News

Airfield improvements completed ahead of winter evening flights

By Nina Jensen

Queenstown Airport will be ready to receive after-dark flights from the end of April following the completion of a runway and airfield lighting upgrade.

The enhancements to the runway and airfield lighting were key conditions set by New Zealand’s Civil Aviation Authority (CAA) and Australia’s Civil Aviation Safety Authority (CASA) in 2014 to approve the safety case for evening flights Airport’s evening flights.

The $18 million runway works, completed over the past six months, have widened the runway from 30m to 45m and resurfaced it with a 110mm asphalt overlay (see attached for photos).

The installation of the $1.65 million airfield lighting package, which includes new runway, taxiway, and apron and approach lights, has been managed by air navigation service provider Airways New Zealand.  The new lights are now in place and the system is currently being fully tested prior to commissioning.

The $18 million runway works, completed over the past six months, have widened the runway from 30m to 45m and resurfaced it with a 110mm asphalt overlay.

The installation of the $1.65 million airfield lighting package, which includes new runway, taxiway, and apron and approach lights, has been managed by air navigation service provider Airways New Zealand.

The lighting installation and upgrade to the supporting system in the air traffic control tower will be completed this week, then the new system will be fully tested prior to commissioning.

The runway enhancements and airfield lighting upgrades were key conditions set by New Zealand’s Civil Aviation Authority (CAA) and Australia’s Civil Aviation Safety Authority (CASA) for approving the Airport’s evening flights safety case in 2014.

Queenstown Airport Corporation (QAC) Acting CEO Mark Edghill is delighted with the result and congratulated everyone involved on “a fantastic job” in delivering the upgrade on time and on budget.

“This is a major milestone for us – the infrastructure upgrades have long term strategic and operational benefits so it was important to get them right.  We now have a more resilient airfield to serve the Queenstown Lakes region in all weathers and the improvements are a critical enabler for after-dark flights in and out of Queenstown,” he said.

“Over the past six months we have been co-ordinating two night-time projects to run almost in parallel and ensure that the airfield is safely ready for operations every morning, so it’s a real testament to the collaboration of number of organisations working well together and the commitment of everyone involved.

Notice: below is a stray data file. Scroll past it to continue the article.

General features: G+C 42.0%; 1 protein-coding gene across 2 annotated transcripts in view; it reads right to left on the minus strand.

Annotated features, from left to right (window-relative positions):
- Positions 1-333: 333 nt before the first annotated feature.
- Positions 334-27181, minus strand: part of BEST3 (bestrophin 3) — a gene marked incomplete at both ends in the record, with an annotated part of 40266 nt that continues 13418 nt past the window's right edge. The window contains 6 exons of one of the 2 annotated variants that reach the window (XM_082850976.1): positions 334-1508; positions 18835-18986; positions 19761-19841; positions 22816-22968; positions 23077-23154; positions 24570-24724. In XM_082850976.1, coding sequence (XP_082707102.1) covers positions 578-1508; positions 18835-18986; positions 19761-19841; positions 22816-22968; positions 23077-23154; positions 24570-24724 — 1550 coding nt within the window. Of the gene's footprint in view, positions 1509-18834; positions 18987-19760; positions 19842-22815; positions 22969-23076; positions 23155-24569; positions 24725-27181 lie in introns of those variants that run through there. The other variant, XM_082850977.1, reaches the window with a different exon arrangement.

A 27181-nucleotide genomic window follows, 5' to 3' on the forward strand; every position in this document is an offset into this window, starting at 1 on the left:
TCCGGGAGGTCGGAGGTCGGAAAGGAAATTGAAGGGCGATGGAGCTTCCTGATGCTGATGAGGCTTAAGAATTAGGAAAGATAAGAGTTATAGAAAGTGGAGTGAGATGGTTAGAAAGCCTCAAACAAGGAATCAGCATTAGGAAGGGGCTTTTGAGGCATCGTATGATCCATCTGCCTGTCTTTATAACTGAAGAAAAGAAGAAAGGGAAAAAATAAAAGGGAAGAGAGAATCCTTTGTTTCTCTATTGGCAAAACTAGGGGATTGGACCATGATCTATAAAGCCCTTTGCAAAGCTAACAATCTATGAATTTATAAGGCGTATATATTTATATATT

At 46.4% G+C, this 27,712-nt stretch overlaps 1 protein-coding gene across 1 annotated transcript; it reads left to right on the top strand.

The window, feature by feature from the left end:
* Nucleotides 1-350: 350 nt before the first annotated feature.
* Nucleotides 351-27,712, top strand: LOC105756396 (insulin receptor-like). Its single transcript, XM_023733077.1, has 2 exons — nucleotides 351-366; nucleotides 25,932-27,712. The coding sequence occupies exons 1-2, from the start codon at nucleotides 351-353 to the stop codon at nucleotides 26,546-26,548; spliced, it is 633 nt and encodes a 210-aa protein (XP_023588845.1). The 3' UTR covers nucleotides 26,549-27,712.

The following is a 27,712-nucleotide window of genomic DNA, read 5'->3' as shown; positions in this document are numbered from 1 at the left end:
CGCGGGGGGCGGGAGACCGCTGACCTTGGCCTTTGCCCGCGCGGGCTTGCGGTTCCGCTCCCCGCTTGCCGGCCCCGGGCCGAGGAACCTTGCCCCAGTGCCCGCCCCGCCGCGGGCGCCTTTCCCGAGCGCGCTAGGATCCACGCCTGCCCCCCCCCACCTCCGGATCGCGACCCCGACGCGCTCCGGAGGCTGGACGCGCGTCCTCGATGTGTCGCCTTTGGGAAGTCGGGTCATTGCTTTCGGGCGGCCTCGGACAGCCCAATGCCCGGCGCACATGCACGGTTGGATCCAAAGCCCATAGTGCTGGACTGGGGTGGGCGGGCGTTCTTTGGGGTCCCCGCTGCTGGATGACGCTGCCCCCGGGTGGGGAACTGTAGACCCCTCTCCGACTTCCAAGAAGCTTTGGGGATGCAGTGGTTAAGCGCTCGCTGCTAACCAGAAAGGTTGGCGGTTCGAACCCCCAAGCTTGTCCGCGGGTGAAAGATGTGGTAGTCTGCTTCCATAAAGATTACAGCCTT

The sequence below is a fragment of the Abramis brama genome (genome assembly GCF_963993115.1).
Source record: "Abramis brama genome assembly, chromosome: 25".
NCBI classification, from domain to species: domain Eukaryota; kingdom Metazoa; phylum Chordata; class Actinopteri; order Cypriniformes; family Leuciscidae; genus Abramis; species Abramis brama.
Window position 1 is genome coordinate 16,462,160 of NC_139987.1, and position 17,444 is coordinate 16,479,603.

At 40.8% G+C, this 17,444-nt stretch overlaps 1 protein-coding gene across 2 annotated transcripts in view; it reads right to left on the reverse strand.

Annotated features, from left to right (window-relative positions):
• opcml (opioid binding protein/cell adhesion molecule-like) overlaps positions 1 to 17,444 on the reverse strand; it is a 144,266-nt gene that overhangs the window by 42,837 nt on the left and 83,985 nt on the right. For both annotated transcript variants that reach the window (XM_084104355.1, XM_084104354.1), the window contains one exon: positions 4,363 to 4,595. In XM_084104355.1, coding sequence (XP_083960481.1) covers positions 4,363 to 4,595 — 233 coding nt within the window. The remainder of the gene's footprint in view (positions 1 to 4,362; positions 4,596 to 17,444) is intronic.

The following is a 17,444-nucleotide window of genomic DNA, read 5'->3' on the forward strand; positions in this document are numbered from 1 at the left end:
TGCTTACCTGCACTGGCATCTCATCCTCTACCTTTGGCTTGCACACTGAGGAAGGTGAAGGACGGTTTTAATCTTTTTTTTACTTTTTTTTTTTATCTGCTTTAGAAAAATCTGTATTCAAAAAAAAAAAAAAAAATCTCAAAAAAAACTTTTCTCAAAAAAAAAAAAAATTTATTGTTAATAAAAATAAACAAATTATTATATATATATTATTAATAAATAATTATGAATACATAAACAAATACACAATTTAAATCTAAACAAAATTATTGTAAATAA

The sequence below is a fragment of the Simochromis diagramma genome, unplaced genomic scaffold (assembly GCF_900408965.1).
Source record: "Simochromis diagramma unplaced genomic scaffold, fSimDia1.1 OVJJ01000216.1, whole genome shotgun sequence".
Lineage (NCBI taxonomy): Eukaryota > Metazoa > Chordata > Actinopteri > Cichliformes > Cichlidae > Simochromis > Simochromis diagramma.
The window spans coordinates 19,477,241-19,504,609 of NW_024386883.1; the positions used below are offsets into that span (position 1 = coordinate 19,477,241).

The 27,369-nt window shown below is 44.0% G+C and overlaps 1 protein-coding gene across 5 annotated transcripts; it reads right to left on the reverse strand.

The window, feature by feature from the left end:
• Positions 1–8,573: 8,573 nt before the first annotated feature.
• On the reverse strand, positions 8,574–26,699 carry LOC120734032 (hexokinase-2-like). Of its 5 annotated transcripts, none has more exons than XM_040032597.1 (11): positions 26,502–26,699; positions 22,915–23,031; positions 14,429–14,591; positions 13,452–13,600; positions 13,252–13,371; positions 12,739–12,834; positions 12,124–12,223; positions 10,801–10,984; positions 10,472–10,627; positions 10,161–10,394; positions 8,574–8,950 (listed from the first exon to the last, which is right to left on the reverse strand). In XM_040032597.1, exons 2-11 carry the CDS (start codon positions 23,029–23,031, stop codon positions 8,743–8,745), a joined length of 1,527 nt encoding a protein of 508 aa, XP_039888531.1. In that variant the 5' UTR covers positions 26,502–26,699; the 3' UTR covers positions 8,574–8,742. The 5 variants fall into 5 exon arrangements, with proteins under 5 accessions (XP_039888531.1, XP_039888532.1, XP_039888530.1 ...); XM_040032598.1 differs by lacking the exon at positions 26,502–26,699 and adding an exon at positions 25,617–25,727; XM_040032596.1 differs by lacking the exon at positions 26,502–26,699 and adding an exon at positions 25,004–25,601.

“A huge thanks to our contractors Downer and Beca and to the QAC and Airways teams for their professionalism, hard work and dedication in executing the project.”

Mr Edghill also thanked the airport’s neighbouring residents and wider community for their support over the past six months.

“We really appreciate their patience and understanding. The team was very aware of the impact of overnight works could have on our neighbours and did their utmost to mitigate any issues but operating heavy machinery at night is always a challenge.”

Next steps

  • A robust calibration and testing programme of the runway, taxiway, apron and approach lights has now begun ahead of the airlines commencing their evening flight schedules.  This involves:
  • A visual inspection of the lights by Airways engineers and technicians on the ground
  • Inspection of the lights from the air, via light aircraft during the day
  • Inspection of the lights via helicopter in the evening – planned for Wednesday 27 April. This is when the new lighting system will be turned on after dark for the first time.
  • During the evening flight inspection via helicopter, the lights will be turned on and off as needed. This might look a bit unusual – the helicopter will be flying at varying altitudes, +flying aircraft approach and departure paths repeatedly as Airways flight inspectors on board check the lights.  There’s no cause for concern though, all manoeuvres will be being closely monitored and managed by air traffic control.
  • CAA will be onsite during the flight inspections and ground checks of the lights.
  • CAA will give approval for commissioning of the lights subject to proving flights, to be carried out by the airlines between 30 April and 15 May, and final approval by Queenstown Airport.

Fast facts

  • Total project cost (runway and lighting) $19.65 million
  • Enhanced runway – now  45m wide and 1,891m long
  • 9,000m3 of cement stabilised aggregate or gravel used to widen both sides of the runway
  • 10,000m3 of asphalt equalling 25,000 tonnes produced to cover the full length and width of the runway to an average depth of 110mm.
  • The widened area of the runway covers 30,000m2
  • 25km of wire installed for the upgraded lighting
  • 5km of new underground ducting installed to carry the additional runway lighting.
  • 45 people working each night on up to 25 items of plant at any one time on the airfield
  • 100 nights of work and 90 days of work, representing a cumulative total of 40,000 person hours for the contract.  Apart from technical specialists, all people who worked on the project were local.

Source: Queenstown Airport Corporation

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